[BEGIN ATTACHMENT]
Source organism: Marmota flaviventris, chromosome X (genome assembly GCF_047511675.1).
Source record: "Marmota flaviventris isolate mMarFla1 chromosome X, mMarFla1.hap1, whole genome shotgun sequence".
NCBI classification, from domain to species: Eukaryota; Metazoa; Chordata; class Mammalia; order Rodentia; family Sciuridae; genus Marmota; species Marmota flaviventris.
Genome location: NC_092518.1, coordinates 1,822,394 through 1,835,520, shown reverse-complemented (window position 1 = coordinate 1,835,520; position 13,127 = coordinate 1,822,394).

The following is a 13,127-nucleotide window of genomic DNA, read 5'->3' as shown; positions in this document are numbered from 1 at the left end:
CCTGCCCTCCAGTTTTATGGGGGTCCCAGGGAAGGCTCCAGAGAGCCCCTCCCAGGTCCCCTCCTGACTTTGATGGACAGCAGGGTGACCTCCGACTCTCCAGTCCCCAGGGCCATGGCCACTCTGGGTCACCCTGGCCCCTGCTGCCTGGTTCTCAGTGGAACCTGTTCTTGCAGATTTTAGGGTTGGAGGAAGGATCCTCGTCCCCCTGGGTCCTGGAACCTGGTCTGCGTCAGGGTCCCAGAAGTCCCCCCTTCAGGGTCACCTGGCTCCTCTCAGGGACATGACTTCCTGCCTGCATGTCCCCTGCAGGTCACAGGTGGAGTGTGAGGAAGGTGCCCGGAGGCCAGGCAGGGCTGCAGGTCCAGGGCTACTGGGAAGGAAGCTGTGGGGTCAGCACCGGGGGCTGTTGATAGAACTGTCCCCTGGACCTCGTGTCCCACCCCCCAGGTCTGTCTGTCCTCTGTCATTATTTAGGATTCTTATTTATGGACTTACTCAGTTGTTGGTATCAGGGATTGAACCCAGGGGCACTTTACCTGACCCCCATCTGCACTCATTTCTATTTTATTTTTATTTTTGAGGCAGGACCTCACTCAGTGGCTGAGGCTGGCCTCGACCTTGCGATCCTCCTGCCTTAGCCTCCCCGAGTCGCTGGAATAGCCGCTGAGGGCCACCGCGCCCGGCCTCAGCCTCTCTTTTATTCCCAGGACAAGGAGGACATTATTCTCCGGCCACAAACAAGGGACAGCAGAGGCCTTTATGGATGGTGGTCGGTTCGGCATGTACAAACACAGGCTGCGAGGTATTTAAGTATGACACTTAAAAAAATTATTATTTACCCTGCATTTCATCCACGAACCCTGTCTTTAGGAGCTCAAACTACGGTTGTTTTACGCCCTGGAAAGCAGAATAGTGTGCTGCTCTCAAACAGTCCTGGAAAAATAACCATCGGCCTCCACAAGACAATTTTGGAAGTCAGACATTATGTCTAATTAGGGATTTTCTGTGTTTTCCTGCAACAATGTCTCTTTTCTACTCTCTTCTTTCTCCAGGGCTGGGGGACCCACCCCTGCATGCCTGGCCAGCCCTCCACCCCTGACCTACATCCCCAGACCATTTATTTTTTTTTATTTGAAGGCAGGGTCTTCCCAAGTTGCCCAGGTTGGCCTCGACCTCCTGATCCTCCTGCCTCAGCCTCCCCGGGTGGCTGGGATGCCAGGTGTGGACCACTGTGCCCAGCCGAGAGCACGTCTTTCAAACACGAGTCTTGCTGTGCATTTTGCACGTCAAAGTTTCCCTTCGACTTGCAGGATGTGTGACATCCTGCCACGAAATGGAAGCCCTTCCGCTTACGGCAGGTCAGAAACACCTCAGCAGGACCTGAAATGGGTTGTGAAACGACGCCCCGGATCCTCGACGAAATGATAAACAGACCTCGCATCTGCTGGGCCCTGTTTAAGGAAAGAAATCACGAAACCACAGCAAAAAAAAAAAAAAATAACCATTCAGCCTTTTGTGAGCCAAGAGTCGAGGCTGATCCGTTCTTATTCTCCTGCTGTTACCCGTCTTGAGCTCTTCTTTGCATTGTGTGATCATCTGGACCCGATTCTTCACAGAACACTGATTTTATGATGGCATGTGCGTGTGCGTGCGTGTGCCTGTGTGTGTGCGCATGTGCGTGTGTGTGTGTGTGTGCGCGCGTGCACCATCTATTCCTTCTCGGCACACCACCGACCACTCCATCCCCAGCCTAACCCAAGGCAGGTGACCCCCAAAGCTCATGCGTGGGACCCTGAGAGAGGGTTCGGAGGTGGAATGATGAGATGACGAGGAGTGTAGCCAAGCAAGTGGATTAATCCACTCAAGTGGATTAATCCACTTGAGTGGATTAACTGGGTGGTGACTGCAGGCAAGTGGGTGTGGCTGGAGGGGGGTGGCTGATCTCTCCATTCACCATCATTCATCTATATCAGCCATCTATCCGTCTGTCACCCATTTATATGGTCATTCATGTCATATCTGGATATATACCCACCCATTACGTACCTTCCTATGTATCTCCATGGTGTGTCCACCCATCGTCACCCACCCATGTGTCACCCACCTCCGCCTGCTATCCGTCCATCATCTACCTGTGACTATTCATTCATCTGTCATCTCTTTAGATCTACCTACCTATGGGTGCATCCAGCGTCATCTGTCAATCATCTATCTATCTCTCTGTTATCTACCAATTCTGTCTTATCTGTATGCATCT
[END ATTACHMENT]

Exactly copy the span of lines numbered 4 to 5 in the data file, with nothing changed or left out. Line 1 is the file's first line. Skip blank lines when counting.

Genome location: NC_092518.1, coordinates 1,822,394 through 1,835,520, shown reverse-complemented (window position 1 = coordinate 1,835,520; position 13,127 = coordinate 1,822,394).

The following is a 13,127-nucleotide window of genomic DNA, read 5'->3' as shown; positions in this document are numbered from 1 at the left end: